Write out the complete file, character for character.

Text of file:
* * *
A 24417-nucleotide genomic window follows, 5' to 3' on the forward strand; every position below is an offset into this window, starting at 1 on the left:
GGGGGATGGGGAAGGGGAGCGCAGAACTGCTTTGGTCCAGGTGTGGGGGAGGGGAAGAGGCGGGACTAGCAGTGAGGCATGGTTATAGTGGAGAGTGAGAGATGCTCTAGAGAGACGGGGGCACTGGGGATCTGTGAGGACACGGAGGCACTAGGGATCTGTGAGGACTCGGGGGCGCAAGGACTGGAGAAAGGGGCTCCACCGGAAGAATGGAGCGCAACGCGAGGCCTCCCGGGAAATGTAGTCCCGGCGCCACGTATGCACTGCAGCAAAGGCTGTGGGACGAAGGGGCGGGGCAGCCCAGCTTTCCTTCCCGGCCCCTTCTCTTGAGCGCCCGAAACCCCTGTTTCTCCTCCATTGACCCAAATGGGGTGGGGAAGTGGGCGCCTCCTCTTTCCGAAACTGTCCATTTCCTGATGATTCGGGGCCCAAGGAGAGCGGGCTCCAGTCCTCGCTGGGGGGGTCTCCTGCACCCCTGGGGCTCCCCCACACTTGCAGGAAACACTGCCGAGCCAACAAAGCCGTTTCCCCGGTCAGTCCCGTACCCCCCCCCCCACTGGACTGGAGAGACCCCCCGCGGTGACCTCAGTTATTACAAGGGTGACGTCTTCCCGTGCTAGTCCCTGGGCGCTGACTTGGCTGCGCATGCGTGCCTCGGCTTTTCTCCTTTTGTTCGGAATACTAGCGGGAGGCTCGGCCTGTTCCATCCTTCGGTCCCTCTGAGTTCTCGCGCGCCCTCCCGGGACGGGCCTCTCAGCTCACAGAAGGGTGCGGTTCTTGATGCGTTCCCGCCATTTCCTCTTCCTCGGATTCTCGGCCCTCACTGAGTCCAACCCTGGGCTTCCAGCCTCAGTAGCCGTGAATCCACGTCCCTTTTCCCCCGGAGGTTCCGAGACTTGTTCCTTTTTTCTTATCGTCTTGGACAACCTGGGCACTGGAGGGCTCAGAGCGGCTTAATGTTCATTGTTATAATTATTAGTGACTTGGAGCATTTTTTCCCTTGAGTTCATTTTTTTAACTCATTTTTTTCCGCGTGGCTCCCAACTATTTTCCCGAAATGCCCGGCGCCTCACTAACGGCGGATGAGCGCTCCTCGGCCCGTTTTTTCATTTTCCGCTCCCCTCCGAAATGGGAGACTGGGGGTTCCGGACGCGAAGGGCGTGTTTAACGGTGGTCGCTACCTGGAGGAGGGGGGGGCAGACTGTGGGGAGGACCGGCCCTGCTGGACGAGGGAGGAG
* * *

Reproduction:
A 24417-nucleotide genomic window follows, 5' to 3' on the forward strand; every position below is an offset into this window, starting at 1 on the left:
GGGGGATGGGGAAGGGGAGCGCAGAACTGCTTTGGTCCAGGTGTGGGGGAGGGGAAGAGGCGGGACTAGCAGTGAGGCATGGTTATAGTGGAGAGTGAGAGATGCTCTAGAGAGACGGGGGCACTGGGGATCTGTGAGGACACGGAGGCACTAGGGATCTGTGAGGACTCGGGGGCGCAAGGACTGGAGAAAGGGGCTCCACCGGAAGAATGGAGCGCAACGCGAGGCCTCCCGGGAAATGTAGTCCCGGCGCCACGTATGCACTGCAGCAAAGGCTGTGGGACGAAGGGGCGGGGCAGCCCAGCTTTCCTTCCCGGCCCCTTCTCTTGAGCGCCCGAAACCCCTGTTTCTCCTCCATTGACCCAAATGGGGTGGGGAAGTGGGCGCCTCCTCTTTCCGAAACTGTCCATTTCCTGATGATTCGGGGCCCAAGGAGAGCGGGCTCCAGTCCTCGCTGGGGGGGTCTCCTGCACCCCTGGGGCTCCCCCACACTTGCAGGAAACACTGCCGAGCCAACAAAGCCGTTTCCCCGGTCAGTCCCGTACCCCCCCCCCCACTGGACTGGAGAGACCCCCCGCGGTGACCTCAGTTATTACAAGGGTGACGTCTTCCCGTGCTAGTCCCTGGGCGCTGACTTGGCTGCGCATGCGTGCCTCGGCTTTTCTCCTTTTGTTCGGAATACTAGCGGGAGGCTCGGCCTGTTCCATCCTTCGGTCCCTCTGAGTTCTCGCGCGCCCTCCCGGGACGGGCCTCTCAGCTCACAGAAGGGTGCGGTTCTTGATGCGTTCCCGCCATTTCCTCTTCCTCGGATTCTCGGCCCTCACTGAGTCCAACCCTGGGCTTCCAGCCTCAGTAGCCGTGAATCCACGTCCCTTTTCCCCCGGAGGTTCCGAGACTTGTTCCTTTTTTCTTATCGTCTTGGACAACCTGGGCACTGGAGGGCTCAGAGCGGCTTAATGTTCATTGTTATAATTATTAGTGACTTGGAGCATTTTTTCCCTTGAGTTCATTTTTTTAACTCATTTTTTTCCGCGTGGCTCCCAACTATTTTCCCGAAATGCCCGGCGCCTCACTAACGGCGGATGAGCGCTCCTCGGCCCGTTTTTTCATTTTCCGCTCCCCTCCGAAATGGGAGACTGGGGGTTCCGGACGCGAAGGGCGTGTTTAACGGTGGTCGCTACCTGGAGGAGGGGGGGGCAGACTGTGGGGAGGACCGGCCCTGCTGGACGAGGGAGGAG